It is the act of going back and forth between scanning quickly - and then going in for a deep dive and reflection. I watch the stream. I check things out and if I find something that is like "wow" - my audience would love this - or "wow" slightly different take or framing on the topic - then I add in my collection,think about it, and share.

The thing I'm trying to fight - in part because I curate many different topics. I tend to focus on different streams of keywords or sources for particular topics. But I might find something through serendipity that is on another topic I curate and it is good, but I'm not focusing on that topic now. So, sometimes I grab and have in a holding place until I look at it in more depth.

All this to ask you about:
What is your practice for curating multiple topics?
What do YOU do to avoid meaning overload?
janlgordon's comment, January 21, 2012 10:06 PM
Beth Kanter

For me, it all begins with managing my attention and establishing criteria for selecting content that aligns with my brand message and my purpose for being online. This is my compass. My focus for the day that fits this framework and everything flows from there. I love Howard Rhinegold’s work and the mindmap is brilliant. I’m finding these to be excellent resources in helping me to refine this process and I feel I'm definitely on the right track.


I have some quiet time before I ever go to the computer and focus on my agenda for the day. It’s like going into a library. Everything you could ever want is there but if you don’t have a hypothesis, you can drown in the sea of knowledge and information.

I cover lots of topics but there’s a recurring theme that connects them and it revolves around the evolving world of curation and the many forms it takes; how we have to learn to curate our selection not only of content and information but activity such as social networking as well. It's learning to manage my time and evaluate how I spend it. I ask myself if I do this, will it take me towards or away from my overall plan, the answer always gets me back to where I need to be.

As you know, we can schedule priorities and life comes charging in and sometimes I have to shift to do something that needs to be taken care of. Even if this happens, I can get back to my theme for the day at some point. I don't hold the reigns too tightly on this, it's just there to keep me grounded. If I find something as you say serendipitously and it’s off my daily plan, if it’s really a "wow", (again, here I've established some criteria for this, otherwise, I'd find many wows throughout the day), I stop and pay attention to it to see if it’s something I should work on. For me, there’s a certain rhythm to all of this and intuition plays a part. It takes practice and trusting yourself and not over-thinking things.

As for meaning overload, there are two things I will do If a piece is particularly heady or difficult to read, I will search for the simple thread that relates to the message I am seeking to put out to my audience. The other aspect is more simple. If I feel that my head is just too full, I have to step away for a few minutes, take a few deep breaths, maybe grab a drink of water. Sometimes meaning overload is just brain overload, and I really need to know when to step away and find my way back.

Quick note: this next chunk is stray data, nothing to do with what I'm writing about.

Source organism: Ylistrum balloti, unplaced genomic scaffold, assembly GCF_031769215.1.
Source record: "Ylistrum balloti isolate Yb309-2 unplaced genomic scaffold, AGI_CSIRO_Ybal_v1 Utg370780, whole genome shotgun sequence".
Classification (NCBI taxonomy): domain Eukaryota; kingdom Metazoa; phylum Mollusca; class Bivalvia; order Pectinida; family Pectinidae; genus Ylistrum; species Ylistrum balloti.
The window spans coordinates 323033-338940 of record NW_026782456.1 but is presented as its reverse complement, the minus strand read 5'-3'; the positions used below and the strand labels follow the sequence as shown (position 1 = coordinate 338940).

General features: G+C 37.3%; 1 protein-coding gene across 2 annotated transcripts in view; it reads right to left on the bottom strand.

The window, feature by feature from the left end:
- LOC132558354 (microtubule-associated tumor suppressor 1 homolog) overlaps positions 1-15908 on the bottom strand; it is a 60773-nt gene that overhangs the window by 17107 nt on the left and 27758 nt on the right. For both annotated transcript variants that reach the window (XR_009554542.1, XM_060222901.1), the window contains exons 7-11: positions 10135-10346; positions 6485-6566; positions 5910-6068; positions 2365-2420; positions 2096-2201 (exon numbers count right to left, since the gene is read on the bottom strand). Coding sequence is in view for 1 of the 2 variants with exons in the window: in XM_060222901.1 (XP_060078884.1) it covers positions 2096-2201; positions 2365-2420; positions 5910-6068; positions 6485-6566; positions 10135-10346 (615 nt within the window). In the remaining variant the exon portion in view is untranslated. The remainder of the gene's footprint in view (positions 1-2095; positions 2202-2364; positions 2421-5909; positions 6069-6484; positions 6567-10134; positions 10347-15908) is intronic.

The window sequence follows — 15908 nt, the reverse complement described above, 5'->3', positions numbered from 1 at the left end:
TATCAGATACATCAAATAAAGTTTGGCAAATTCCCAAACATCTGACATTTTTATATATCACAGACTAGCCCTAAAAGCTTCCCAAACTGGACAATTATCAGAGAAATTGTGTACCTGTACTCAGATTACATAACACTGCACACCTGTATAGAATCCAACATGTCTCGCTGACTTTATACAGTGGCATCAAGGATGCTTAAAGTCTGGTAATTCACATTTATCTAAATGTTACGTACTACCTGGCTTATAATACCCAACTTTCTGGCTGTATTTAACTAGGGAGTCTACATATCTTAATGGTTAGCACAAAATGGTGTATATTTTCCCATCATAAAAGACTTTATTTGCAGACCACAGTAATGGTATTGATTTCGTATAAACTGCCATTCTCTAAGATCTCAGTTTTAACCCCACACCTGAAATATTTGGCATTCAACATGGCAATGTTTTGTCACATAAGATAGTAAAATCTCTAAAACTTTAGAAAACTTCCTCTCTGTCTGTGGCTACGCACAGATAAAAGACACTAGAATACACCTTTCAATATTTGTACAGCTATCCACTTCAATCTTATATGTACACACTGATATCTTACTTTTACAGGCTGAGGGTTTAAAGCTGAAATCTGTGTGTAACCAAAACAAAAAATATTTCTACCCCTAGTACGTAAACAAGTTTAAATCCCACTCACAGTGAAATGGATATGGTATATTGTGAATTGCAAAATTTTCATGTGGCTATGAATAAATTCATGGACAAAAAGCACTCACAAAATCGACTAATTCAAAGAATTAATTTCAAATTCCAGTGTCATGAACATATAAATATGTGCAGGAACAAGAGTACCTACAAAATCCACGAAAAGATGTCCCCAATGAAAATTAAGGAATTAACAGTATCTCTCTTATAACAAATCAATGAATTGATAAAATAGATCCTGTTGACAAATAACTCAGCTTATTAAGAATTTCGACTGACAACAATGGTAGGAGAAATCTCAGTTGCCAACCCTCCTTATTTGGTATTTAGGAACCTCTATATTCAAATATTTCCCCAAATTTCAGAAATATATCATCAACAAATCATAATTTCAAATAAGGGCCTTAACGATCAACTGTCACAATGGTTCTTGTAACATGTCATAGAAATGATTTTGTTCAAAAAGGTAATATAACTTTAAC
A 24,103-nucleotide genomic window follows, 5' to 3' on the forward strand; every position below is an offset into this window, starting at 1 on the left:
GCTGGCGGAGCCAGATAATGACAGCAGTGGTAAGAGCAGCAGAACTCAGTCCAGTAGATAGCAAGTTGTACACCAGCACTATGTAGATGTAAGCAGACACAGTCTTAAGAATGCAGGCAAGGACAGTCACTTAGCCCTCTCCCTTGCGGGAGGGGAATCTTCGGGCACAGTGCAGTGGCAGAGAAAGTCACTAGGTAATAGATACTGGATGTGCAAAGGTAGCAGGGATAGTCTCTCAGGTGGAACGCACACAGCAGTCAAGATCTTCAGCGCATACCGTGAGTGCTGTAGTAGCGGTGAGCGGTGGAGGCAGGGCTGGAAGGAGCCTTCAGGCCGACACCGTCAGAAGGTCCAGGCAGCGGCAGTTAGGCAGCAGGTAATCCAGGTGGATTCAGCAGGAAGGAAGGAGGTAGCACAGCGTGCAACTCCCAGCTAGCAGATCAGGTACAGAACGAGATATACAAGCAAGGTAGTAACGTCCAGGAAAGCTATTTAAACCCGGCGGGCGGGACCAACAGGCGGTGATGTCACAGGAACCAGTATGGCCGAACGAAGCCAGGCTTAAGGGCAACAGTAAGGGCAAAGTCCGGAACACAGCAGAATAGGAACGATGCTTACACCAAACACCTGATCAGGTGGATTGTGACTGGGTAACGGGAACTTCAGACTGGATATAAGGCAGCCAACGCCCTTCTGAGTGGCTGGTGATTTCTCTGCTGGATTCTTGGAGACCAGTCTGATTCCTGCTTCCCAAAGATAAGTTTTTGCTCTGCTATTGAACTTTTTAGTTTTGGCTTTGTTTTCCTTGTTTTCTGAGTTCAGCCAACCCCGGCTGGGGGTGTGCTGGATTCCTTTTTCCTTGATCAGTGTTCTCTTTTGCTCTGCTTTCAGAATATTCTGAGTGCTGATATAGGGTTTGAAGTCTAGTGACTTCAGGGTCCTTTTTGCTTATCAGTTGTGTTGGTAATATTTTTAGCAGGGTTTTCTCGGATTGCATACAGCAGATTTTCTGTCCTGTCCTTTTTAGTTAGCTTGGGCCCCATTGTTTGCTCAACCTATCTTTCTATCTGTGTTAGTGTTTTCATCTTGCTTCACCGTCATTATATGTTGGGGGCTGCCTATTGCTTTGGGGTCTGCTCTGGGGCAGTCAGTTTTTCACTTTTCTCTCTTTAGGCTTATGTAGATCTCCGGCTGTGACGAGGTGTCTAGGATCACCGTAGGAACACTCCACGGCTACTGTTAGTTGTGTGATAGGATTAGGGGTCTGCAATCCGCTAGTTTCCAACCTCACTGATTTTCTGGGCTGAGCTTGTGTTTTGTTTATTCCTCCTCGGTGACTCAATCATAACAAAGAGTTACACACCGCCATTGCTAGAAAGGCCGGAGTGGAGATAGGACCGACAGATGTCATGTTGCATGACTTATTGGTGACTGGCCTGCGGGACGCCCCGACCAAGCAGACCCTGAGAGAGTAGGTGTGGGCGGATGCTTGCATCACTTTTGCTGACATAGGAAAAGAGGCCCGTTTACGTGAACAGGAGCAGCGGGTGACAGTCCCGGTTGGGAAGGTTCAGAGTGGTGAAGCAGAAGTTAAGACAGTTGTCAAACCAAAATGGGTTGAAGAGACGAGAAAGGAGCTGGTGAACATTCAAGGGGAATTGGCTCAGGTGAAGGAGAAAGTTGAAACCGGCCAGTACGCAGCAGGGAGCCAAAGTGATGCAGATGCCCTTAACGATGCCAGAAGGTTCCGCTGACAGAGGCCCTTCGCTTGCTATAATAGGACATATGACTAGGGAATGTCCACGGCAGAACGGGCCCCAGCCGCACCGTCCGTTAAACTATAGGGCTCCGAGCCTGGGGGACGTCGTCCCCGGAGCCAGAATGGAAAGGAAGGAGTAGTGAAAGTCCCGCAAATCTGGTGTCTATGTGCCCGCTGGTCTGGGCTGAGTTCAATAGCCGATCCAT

Kelly Hungerford's comment, January 22, 2012 10:16 AM
Thanks for sharing, Howard.
Rescooped by Jack Patterson from Curation, Social Business and Beyond
Scoop.it!

Curation Coming To Television and Film: Channelisation

Curation Coming To Television and Film: Channelisation | Social media and education | Scoop.it

"Jon Miller of News Corp may have predicted 2012 will see the "channelisation" of the web, but he really means a renewed focus on curation..."

 

"Channelisation implies that media corporations such as News Corp will be the ones controlling the playlist of content, but 2012 will see the role of such organisations fall back to providing content for others to turn into a wealth of different “channels” where the barrier to entry essentially falls to zero."

 

Key highlights curated from the article:

 

Curation of niche interest: channelisation

"...opening up of video on demand services from all these channels will allow much smaller organisations to provide cross-channel curation.

 

If the channels who provide the content are still showing their ads before, during and after each show, then curators could start channels focusing on more specific interests and smaller niches than a broadcast channel could do – there will be channels dedicated to crime shows, medical shows, shows with appearances from certain actors, and more.

 

A user will just have to think of a single genre or idea that they want to watch in a show, and there will be a “channel” or that."

 

 

The curator
"More interesting than the drive to smaller and smaller niches, which could, at least in part, be algorithmically generated – will be the focus on the curator.

 

If a user trusts the taste of a journalist, presenter, blogger or other figure – they may be more interested to watch the content that user picks than the content programmed for any particular channel.

 

...These curators could add to the content by providing commentary from their own knowledge of the content – offering a place where consumers could find a new love."

 

 

Social Curation
"...Equally, groups of curators could join together to offer more regular programming than the one-off playlists of individuals, basically creating “channels” without any of the budget and monetary constraints of a real channel.

 

They would not have to pay for licensing as the content owners will bundle ads with the in-stream content, and so people will curate out of love and interest rather than having to focus on budgetary constraints."